As we are all ‘bombarded’ on a daily basis with so much negativity, we feel it’s vital to focus on the ‘Positive’. To that end we’d like to highlight a long term study that commenced in 1938 called ‘The Harvard Study of Adult Development’.
This effort may be the longest study of adult life that’s ever been done. For more than 75 years it has tracked the lives of 724 men. Year after year asking them about their work, their home lives, their health. Asking consistent ‘intimate questions’ all along the way not knowing how the lives of the participants were going to turn out.
About 60 of the original 724 men are still alive, and still participating in the study, most of them by now in their 90’s. The study had 2 groups of men, 1 Harvard students/graduates, and the other group chosen from some of the most troubled and disadvanted families in the inner city of Boston in the 1930’s. As the men from both groups grew up they became members of society in all walks of life, from common to presidential.
This presentation was given by Walter Waldinger at a TED Talks event in Brookline Massachusetts;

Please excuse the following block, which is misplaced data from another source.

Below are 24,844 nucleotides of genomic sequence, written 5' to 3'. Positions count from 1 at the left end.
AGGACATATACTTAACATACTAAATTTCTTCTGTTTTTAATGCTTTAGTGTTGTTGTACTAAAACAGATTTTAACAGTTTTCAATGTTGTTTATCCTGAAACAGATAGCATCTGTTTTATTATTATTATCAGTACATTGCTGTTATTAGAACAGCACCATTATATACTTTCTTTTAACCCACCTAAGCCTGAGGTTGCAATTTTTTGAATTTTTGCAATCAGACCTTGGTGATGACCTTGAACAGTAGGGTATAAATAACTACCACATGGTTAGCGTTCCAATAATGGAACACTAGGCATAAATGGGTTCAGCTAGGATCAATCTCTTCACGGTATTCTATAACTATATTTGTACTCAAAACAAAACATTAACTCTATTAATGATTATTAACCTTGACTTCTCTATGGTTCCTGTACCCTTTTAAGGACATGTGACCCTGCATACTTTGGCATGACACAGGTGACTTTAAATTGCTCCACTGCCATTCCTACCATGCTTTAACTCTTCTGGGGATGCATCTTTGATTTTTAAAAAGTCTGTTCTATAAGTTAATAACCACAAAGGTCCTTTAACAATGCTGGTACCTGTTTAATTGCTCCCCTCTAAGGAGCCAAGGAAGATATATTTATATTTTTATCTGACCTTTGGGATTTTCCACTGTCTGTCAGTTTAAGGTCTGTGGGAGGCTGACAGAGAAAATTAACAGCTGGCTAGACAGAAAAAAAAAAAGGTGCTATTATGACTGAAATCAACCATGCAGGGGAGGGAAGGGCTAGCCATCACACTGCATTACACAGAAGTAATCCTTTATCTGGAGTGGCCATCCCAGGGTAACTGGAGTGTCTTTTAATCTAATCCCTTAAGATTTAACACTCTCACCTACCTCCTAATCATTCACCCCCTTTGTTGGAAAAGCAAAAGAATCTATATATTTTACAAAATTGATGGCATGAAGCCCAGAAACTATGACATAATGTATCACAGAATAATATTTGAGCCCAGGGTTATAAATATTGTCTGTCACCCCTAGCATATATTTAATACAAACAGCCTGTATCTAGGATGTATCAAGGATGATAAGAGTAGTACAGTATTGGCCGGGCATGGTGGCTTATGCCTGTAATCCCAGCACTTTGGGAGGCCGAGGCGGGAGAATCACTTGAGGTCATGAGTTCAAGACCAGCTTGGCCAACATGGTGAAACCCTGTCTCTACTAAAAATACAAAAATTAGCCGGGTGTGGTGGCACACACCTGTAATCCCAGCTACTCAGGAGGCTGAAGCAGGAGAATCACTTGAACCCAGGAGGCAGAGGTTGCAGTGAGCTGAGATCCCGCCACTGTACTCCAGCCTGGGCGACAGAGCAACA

What are the lessons that come from the ten’s of thousands of pages of information that have been generated on these lives. The lessons are not about wealth, fame, or working harder and harder.
The clearest message that we get from this 75 year study is: “Good relationships keep us happier and healthier”
1. Social connections are really good for us, lonliness kills. People who are connected with other people are happier, healthier, and live longer than other people that are less connected. Isolated people are less happy in poorer health, their brain functions decline sooner, and they live shorter lives.
2. The quality of the close relationships is what matters not the quantity. Living in the midst of conflict is really bad for our health. The people that were the most satisfied in their relationships at age 50 turned out to be the healthiest at age 80.
3. Good relationships don’t just protect our bodies, they protect our brains. Being involved in a secure positive relationships is ‘protective’ to retain our memories.
The message that good close relationships are good for our health and well being is Wisdom that’s as old as the hills. Why is it so hard to get, and so easy to ignore? The good life is built with good relationships.
To watch and listen to the entire TED Talk video by Walter Waldinger (CLICK HERE)